Early this year, before the serious snow got here, a new law went into effect requiring Alexandrians to clear sidewalks in front of their properties within eight hours after the flakes stopped falling.

Then came the Blizzard of '83, followed by brisk enforcement of the new ordinance: More than 200 residents were told they would be cited for failing to clear their walks, which were lying beneath almost 2 feet of snow. Conviction can mean a fine of up to $500 and up to six months in jail. Many were angry.

Last night, members of the Alexandria City Council had numerous second thoughts about the law they had enacted, well-meant though it was.

"I can't impose a legal duty on citizens that we are not prepared to impose on ourselves to clear the streets," council member Carlyle C. Ring Jr. (R) said. "I, for one, would like to reconsider."

Council member Patricia S. Ticer (D) said she had no idea when the council voted unanimously to pass the ordinance that the penalty was so "extreme."

The council instructed City Manager Douglas Harman to review the sidewalk-clearing law and to recommend "reasonable" modifications at a later meeting.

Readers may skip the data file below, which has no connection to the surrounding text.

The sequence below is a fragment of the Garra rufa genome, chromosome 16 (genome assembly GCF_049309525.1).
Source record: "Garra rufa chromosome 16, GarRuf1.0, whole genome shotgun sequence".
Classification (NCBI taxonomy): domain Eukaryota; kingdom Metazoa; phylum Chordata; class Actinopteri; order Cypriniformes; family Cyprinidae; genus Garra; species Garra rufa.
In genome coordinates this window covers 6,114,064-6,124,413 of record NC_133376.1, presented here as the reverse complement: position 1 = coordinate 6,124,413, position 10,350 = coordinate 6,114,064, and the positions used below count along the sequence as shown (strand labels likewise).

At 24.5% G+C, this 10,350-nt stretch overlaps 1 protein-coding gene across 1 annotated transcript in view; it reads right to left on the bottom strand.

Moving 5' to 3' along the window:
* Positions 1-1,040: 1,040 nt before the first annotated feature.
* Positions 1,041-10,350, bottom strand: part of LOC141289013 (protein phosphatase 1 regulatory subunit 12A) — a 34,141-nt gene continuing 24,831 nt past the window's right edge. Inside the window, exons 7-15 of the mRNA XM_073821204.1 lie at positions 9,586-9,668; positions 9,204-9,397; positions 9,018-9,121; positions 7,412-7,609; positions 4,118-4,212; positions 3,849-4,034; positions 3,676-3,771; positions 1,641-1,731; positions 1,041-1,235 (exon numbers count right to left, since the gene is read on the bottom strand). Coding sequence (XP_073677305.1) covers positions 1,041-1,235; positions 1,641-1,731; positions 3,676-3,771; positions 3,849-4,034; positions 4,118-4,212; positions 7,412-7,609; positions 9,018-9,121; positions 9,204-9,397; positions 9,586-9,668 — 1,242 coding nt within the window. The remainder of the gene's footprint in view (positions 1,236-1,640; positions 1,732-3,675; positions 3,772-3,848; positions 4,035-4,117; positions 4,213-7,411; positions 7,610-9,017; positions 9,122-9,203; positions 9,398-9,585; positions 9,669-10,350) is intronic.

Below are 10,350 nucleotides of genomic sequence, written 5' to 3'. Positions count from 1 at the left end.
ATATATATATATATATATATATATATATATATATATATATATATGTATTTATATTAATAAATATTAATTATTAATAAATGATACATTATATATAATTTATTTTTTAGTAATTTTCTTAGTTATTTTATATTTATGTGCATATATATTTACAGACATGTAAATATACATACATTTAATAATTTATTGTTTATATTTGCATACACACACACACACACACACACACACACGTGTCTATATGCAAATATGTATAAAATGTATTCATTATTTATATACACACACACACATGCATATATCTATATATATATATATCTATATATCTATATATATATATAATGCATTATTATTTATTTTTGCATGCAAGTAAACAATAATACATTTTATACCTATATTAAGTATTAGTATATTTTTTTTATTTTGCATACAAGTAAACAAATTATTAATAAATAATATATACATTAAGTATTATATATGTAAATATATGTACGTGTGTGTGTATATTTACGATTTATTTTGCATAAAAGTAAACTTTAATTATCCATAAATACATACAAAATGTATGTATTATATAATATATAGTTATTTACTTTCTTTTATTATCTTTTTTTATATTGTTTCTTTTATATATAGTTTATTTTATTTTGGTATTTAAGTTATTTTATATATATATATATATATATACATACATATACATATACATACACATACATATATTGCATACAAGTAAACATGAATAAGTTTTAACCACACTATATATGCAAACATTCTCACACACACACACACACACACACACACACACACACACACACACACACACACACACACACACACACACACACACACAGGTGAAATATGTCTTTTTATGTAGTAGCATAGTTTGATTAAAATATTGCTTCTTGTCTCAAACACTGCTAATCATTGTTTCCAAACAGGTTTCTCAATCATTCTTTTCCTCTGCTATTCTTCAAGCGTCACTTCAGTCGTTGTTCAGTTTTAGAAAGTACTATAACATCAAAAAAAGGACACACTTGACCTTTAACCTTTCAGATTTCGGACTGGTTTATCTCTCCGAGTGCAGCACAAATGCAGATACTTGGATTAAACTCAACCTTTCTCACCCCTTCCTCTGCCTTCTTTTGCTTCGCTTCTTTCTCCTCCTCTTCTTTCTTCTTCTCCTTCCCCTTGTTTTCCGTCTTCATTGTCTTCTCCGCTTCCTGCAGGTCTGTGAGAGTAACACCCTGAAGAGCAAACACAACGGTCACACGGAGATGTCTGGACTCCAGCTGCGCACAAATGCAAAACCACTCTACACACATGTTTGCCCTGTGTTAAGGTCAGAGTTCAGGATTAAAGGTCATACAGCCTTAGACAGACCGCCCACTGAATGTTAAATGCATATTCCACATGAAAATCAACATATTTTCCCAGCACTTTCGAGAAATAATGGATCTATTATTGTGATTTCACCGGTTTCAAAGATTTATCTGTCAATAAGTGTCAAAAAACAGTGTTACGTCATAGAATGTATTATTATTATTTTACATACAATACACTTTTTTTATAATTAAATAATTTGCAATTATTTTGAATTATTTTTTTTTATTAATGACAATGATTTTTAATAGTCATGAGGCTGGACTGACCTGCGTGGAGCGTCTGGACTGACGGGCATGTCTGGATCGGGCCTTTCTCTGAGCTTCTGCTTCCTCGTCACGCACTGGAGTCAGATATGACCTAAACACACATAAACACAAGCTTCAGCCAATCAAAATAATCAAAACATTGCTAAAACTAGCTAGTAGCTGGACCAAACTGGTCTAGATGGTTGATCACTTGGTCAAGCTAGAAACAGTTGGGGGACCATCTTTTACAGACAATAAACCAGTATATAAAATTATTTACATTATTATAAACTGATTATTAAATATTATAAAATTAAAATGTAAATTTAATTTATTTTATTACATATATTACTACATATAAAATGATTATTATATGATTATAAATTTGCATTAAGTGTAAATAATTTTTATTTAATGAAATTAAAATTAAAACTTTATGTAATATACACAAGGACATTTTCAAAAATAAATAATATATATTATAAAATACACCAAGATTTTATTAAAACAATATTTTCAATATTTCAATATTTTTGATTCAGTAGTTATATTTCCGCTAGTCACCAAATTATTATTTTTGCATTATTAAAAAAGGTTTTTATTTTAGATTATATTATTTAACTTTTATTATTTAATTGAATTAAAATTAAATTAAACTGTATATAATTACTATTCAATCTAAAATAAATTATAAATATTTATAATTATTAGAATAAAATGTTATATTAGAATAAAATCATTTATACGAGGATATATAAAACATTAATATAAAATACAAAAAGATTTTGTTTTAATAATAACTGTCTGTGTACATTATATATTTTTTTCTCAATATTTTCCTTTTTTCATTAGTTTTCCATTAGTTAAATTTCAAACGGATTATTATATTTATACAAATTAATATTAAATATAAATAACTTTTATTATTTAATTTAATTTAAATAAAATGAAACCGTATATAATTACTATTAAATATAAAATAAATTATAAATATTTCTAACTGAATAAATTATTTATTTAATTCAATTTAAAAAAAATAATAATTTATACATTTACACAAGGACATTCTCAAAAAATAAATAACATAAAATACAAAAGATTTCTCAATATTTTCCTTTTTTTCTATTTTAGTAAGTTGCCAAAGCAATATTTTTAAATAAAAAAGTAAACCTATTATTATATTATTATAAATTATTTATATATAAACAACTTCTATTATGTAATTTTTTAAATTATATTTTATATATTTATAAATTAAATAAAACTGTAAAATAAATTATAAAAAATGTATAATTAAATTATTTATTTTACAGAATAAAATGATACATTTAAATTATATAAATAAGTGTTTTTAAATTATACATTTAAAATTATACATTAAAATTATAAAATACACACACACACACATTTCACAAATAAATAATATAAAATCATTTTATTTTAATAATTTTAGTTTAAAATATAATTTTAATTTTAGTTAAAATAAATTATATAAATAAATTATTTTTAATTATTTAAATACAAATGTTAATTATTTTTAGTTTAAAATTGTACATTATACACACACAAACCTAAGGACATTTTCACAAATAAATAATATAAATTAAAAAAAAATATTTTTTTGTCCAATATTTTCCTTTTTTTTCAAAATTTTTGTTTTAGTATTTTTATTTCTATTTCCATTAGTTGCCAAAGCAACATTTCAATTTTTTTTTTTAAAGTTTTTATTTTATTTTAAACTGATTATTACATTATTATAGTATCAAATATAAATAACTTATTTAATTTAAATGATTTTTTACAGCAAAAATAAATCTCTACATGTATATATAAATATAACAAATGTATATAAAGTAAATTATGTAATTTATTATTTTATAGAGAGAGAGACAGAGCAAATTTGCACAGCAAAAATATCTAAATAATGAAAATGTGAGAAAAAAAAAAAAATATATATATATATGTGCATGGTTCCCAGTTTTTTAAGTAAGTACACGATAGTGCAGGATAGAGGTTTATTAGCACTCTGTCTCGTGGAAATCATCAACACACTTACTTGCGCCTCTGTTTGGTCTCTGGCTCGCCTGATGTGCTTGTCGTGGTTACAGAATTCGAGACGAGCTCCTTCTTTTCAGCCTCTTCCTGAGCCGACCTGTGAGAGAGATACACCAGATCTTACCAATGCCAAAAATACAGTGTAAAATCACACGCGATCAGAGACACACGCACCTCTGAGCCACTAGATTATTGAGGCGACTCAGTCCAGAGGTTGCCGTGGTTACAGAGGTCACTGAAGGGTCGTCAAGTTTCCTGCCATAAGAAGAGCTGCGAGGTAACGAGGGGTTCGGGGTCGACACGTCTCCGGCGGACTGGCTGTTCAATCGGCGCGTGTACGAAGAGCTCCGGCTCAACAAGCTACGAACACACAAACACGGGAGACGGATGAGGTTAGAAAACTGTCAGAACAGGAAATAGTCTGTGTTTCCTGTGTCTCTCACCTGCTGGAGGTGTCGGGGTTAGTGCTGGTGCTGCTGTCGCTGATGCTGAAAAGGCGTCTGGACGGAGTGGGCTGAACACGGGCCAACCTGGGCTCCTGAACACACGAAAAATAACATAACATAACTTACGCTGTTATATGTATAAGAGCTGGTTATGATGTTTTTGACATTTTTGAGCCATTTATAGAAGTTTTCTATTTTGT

Dayton Cook, director of transportation and environmental services, reported that no one had actually been issued a citation for having a snow-covered walk.

In other snow-related matters, the council unanimously agreed to grant all of the approximately 1,700 city workers administrative leave for the day city offices were closed by the Feb. 11 storm.

All city employes who worked, mostly health, safety personnel and road crews, will receive compensatory time off, city personnel director Robert Burnett said.

Richard Josephson, president of the Alexandria Professional Employes organization, said he was pleased with the council's decision.

In other action, the council voted unanimously to move against the First Assembly of God Church, 700 W. Braddock Rd., which was going into its third day of violating city zoning laws requiring it to install a fence and shrubbery around its school. City officials said privately yesterday that the council will probably seek a temporary restraining court order to halt the school's operation.

Church Administrator Gilbert Colon Sr. said after the meeting, "We will continue to teach our children in the church."